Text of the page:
Sun, Oct 22, 2006 - Page 7 News List

White house says Iraq meeting not result of violence

AFP , WASHINGTON

US President George W. Bush was to huddle with top US generals yesterday to discuss the US strategy in Iraq amid a bloody surge in violence there and one of the deadliest months for US troops.

The meeting also comes in the midst of growing calls for Bush to change his strategy in Iraq and less than three weeks before legislative elections in which opposition Democrats hope to gain control of Congress.

White House spokesman Tony Snow insisted that the meeting had been "on the schedule for weeks" and was not in response to the rising violence and US death toll.

US Defense Secretary Donald Rumsfeld said the meeting was "nothing unusual."

Bush already met with General John Abizaid, his top commander in the Middle East, at the White House on Friday.

He was scheduled to hold a broader meeting yesterday with Vice President Dick Cheney, National Security Adviser Stephen Hadley, General George Casey -- the US commander in Iraq who was to join in via a video hook-up from Baghdad -- and Abizaid, officials said.

The meeting comes as Iraqi police battled Shiite militia for control of a city that had recently been turned over to Iraqi security forces.

A top US general also acknowledged this week that a campaign to secure Baghdad had failed to dampen sectarian violence there.

Opposition Democrats called on Bush to revise his strategy and convene an international conference to support a political settlement in Iraq.

"We urge you to change course, level with the American people, and join with us to develop a policy that will work, before the situation in Iraq is irretrievable," Senate Minority Leader Harry Reid said in an open letter to Bush.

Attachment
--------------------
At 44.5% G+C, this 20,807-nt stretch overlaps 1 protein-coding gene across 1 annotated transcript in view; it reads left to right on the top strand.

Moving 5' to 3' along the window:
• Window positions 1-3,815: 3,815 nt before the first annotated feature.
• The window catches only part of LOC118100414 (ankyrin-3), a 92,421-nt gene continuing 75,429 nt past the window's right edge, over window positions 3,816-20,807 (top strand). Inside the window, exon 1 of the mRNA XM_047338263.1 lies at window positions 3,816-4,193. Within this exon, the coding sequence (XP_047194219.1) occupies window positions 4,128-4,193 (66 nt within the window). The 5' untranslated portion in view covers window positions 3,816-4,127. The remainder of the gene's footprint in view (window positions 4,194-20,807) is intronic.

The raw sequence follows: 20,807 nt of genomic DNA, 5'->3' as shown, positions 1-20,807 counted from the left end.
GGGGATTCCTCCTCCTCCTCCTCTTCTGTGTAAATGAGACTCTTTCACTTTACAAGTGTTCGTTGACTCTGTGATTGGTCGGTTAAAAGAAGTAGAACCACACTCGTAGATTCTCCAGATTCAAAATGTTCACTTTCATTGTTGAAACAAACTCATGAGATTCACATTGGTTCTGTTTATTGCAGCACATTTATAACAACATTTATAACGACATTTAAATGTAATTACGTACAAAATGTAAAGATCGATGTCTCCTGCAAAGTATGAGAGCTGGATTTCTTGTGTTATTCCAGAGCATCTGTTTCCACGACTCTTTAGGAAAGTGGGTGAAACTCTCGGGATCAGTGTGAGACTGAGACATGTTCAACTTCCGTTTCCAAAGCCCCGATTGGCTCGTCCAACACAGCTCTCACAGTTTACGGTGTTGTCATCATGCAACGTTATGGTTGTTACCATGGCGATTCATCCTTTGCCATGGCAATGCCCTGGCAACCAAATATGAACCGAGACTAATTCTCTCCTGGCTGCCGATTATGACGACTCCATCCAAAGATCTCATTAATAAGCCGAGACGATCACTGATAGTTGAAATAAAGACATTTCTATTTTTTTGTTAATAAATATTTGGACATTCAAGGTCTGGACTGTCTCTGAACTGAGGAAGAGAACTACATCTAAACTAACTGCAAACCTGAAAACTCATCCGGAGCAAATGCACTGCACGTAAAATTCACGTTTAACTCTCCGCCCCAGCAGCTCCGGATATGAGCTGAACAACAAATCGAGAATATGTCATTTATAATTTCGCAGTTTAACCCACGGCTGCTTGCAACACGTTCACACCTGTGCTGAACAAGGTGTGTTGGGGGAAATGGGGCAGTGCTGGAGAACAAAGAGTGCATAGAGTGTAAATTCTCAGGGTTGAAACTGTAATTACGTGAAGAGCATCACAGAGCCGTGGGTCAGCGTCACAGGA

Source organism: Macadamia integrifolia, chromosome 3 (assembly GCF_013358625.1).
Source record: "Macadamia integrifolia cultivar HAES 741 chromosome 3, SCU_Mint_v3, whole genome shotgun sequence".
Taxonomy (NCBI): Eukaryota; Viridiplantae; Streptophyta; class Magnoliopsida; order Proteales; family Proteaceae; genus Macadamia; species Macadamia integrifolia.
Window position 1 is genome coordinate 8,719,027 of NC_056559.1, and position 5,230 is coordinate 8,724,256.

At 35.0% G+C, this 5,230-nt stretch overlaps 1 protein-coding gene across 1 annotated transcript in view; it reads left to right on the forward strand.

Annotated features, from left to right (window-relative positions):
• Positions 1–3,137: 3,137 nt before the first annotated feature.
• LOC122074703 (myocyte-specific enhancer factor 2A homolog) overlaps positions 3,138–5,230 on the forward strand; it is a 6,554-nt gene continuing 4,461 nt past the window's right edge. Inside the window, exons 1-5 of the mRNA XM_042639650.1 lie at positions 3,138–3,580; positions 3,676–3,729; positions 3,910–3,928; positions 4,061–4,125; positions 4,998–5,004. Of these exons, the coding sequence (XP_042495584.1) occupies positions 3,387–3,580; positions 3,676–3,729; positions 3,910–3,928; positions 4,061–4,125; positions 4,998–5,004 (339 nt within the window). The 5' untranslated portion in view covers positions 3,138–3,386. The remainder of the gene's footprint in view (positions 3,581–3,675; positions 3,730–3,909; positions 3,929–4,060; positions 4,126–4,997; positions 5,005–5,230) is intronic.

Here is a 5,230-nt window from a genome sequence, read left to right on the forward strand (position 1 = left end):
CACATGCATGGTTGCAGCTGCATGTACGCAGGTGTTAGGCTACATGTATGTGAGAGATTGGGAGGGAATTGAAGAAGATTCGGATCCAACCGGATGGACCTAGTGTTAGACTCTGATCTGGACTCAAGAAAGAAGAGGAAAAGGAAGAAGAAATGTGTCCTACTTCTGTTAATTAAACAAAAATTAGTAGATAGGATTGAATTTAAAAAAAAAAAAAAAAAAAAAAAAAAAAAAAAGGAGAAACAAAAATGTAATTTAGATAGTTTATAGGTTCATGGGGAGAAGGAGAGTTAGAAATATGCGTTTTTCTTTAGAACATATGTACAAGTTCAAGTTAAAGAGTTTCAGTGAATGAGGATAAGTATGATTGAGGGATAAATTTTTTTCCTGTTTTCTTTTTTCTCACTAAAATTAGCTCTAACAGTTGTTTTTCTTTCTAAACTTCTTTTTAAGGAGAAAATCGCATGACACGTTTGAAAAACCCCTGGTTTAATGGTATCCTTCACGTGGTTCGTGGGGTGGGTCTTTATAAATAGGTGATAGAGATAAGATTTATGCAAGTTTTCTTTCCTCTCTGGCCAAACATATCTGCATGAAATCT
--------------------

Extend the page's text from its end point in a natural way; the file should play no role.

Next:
Calls among Republican lawmakers for a change of course in Iraq also have mounted ahead of the midterm elections on Nov. 7.

Earlier last week, Bush agreed that a comparison of the situation to the 1968 Tet Offensive, which crystallized domestic opposition to the Vietnam War, "could be right."

Rumsfeld acknowledged at a press conference that the violence in Iraq is "higher than it has been."

But he would not say whether the administration and top US commanders were considering a change in strategy or merely refining tactics to deal with the worsening situation.

He said yesterday's meeting with the president "was a regular session where we -- I think this is the third or fourth of them -- where we are updated and review the circumstance and discuss the way forward."

Snow said, "The president understands the difficulty in a time of war, and he also understands that what you do is you adjust tactically."

But the latest fighting in the southern city of Amara struck directly at the US strategy of progressively turning over relatively secure areas to Iraqi security forces, thereby allowing the withdrawal of US and coalition forces.

British troops had turned over security for the city to Iraqi forces in August. When they pulled out, their base on the city's outskirts was looted.

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